A while back, when I was in the operations side of security, I wrote a series about how to be a good security admin / manager.Â It was fairly successful and got some good play out there in the blogosphere, so I figured that I would write something akin to those posts in aÂ blatant attempt to drive more traffic to my site.Â
Oh yeah, and I, ummm, want to make a difference in the security industry, or something… whatever.
So, how to be a good SE.Â First, let’s define the term “SE”.Â In many to most cases, that term means System Engineer.Â In my case, it means Security Engineer.Â Both perform the same function, however.Â At least they do in what I am referring to here, and that is in their pre-sales role.
AÂ pre-sales SE is often perceived as the salesperson’s lapdog, to be ordered around and told where to go and when to be there.Â This may be the perception, but it is almost always not the case.Â The real truth is that the SE is the one who follows the salesperson around and makes sure the salesperson is telling the customer the truth.Â For example: “No, Bob, this product cannot call down lightening and destroy hackers attempting to break in to the website.”Â
If you can’t tell, I have been reading “The Dilbert Principle”.
But in all seriousness, the reality is thatÂ the SE’s number one job is to protect the customer from making mistakes and buying the wrong product for their needs.Â Â That is also the salesperson’s job.Â And though I can say with all seriousness and honesty that all of the salespeople I have met at Accuvant truly are honest and try to protect their customers, this is not always the case out there.Â A salesperson has a quota, and they have pressure to meet that quota, and they don’t always have their customer’s best interests in mind.Â So the SE has to be that buffer.Â And when an SE meets with customers, he is EXPECTED to be that buffer that the technical people at the customer need.
In case you didn’t get that, I’ll type it again.Â The SE is EXPECTED to be the buffer.Â That means that the SE is expected to be honest in his appraisal of the situation.Â He is looked at as the guy who works for a living, just like the technical people in the trenches.Â He is supposed to be the guy who knows what the technical people are going through day after day, dealing with users, management, etc.Â Even if the SE has never held a true operations type job, he still will be perceived as such.Â That perception is what garners trust in the SE, and that trust CANNOT be broken.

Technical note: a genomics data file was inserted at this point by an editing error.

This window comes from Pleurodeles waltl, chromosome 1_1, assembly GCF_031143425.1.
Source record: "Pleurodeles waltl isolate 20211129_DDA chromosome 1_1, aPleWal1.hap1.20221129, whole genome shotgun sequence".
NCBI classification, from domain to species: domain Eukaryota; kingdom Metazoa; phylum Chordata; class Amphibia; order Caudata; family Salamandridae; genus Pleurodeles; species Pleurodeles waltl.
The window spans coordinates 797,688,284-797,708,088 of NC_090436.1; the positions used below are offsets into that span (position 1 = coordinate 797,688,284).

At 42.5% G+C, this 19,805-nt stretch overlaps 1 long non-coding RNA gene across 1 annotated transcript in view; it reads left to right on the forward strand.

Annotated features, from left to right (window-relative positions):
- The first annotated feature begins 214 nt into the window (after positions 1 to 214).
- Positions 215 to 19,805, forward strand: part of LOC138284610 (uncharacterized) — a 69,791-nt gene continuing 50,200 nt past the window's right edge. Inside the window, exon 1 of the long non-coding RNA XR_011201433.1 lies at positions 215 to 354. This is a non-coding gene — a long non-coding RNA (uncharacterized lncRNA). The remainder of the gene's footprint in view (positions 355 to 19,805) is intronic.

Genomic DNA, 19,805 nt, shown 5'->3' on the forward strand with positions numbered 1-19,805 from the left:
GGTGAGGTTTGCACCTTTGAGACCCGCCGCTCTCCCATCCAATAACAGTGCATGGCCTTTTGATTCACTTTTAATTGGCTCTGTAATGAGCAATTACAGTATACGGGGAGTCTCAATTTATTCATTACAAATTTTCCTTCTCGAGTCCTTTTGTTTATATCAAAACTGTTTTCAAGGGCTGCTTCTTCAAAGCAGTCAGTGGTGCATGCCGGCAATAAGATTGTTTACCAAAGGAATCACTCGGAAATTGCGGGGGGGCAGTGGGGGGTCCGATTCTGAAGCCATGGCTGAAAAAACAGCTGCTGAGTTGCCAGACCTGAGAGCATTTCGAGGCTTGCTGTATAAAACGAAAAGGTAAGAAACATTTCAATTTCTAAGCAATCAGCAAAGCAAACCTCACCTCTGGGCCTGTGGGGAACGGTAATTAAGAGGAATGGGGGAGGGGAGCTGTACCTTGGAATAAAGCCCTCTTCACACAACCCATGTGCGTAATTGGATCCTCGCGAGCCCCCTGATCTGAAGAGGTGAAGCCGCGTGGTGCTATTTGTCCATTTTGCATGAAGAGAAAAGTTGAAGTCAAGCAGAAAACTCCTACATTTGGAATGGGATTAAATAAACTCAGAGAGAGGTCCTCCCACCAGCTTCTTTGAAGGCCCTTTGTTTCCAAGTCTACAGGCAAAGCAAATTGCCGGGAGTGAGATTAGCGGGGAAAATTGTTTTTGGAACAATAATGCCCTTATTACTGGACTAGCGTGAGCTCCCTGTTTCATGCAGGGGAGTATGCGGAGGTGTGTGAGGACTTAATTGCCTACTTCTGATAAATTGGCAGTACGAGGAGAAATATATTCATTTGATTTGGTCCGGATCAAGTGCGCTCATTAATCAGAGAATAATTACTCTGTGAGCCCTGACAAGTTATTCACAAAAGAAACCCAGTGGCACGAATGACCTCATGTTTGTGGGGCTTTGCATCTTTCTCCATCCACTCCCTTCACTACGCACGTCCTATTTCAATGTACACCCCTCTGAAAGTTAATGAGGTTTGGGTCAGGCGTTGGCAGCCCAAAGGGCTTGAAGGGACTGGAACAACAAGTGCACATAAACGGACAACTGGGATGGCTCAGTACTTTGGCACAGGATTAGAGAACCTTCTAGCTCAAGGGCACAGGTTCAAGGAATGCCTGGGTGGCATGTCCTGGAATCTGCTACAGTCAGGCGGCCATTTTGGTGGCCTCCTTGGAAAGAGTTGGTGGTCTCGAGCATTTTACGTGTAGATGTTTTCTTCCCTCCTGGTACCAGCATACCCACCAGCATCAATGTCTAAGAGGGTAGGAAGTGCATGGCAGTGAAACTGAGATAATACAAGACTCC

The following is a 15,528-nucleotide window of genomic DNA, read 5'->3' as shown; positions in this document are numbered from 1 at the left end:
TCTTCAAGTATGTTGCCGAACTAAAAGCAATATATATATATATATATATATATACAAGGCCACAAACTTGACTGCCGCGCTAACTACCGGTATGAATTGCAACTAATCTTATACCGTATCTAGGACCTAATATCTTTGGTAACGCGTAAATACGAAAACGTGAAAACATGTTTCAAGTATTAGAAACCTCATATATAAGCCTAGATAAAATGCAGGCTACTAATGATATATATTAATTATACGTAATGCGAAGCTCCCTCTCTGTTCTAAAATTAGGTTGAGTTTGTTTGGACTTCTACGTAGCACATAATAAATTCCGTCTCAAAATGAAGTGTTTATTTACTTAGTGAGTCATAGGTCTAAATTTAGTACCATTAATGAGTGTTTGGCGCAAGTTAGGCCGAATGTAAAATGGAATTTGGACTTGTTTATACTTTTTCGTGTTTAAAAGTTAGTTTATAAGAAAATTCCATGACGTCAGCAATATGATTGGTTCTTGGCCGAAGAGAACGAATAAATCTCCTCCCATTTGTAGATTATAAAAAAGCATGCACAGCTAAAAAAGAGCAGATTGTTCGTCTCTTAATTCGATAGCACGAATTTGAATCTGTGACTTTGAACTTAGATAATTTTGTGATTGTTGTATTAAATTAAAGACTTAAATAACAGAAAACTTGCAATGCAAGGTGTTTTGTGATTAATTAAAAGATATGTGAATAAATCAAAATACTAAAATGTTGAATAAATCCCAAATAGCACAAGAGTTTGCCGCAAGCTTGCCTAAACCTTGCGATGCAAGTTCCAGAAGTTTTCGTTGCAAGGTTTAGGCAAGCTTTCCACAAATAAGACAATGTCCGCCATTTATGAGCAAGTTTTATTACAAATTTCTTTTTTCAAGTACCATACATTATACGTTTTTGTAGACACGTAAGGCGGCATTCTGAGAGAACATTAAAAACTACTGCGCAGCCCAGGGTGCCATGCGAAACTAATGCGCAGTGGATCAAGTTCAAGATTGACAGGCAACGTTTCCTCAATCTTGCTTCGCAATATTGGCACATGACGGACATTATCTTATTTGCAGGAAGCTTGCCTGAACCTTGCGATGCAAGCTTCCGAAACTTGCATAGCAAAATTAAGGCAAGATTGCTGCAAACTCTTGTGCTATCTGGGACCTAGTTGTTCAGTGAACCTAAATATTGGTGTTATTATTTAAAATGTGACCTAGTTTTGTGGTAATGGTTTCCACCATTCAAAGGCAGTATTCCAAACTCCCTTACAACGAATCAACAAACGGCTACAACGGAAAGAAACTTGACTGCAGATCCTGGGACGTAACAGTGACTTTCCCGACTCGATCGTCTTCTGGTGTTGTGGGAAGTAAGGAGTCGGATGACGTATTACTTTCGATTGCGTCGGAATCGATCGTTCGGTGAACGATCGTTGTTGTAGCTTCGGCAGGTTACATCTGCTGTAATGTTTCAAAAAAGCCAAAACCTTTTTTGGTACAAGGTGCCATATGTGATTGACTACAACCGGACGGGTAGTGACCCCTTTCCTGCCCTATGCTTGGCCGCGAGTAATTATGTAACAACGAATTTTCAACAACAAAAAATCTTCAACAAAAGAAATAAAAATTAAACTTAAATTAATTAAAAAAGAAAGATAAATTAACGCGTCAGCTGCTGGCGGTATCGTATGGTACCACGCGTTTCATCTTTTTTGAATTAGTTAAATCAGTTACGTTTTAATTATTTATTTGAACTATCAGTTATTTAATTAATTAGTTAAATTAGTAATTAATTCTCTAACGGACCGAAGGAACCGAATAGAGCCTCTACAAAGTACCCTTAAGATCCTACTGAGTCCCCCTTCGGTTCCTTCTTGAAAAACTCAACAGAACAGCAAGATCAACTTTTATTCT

What many people may not know is that pre-sales SE’s typically get bonused on salesÂ (they don’t get the same compensation as salespeople, but they do not have as much at stake either).Â And just like salespeople, SE’sÂ with VAR’s (like me) are often approached by manufacturers with incentives to push their product (these are often very good – money, electronics, etc.).Â This is called a spiff.Â These two things together canÂ cause serious temptation for the SE to notÂ make the customer’s needs the number one concern.
But if you are and SE, or are considering a move to this type of position, you MUST be able to resist this type of temptation.Â Notice that I am not saying it is wrong to accept these types of rewards (most of the time, you cannot take an SE job without the bonus, and I would personally think you are a little crazy if you didn’t take it -Â and taking a spiff is not wrong if you made an honest sale and kept the customer’s need on the forefront).Â But you must be able to look long term.Â The desire for an immediate reward must be superseded by the customer’s needs.Â
And when the SE does resist the immediate gratification, he will almost always see a long-term return that comes from a relationship with the customer because that customer knows he can trust the SE.Â It is often the case that once a relationship is established with a customer, the SE is the person who is contacted most.Â That is because the SE has direct knowledge and contacts with people who can solve the customer’s problems.Â So creating that bond of trust will lead to dividends for the SE’s employeer, and the SE as well.
So all that in a nutshell is this: create REAL trust with the customer by keeping his / her needs first.Â You may have to wait a little longer for your reward, but it will be a greater reward after all is said and done.Â And just so you know, I do not meanÂ only monetary reward.Â The reward of being trusted and held in high esteem is also a reward, and it can be more valuable than any earthly possession.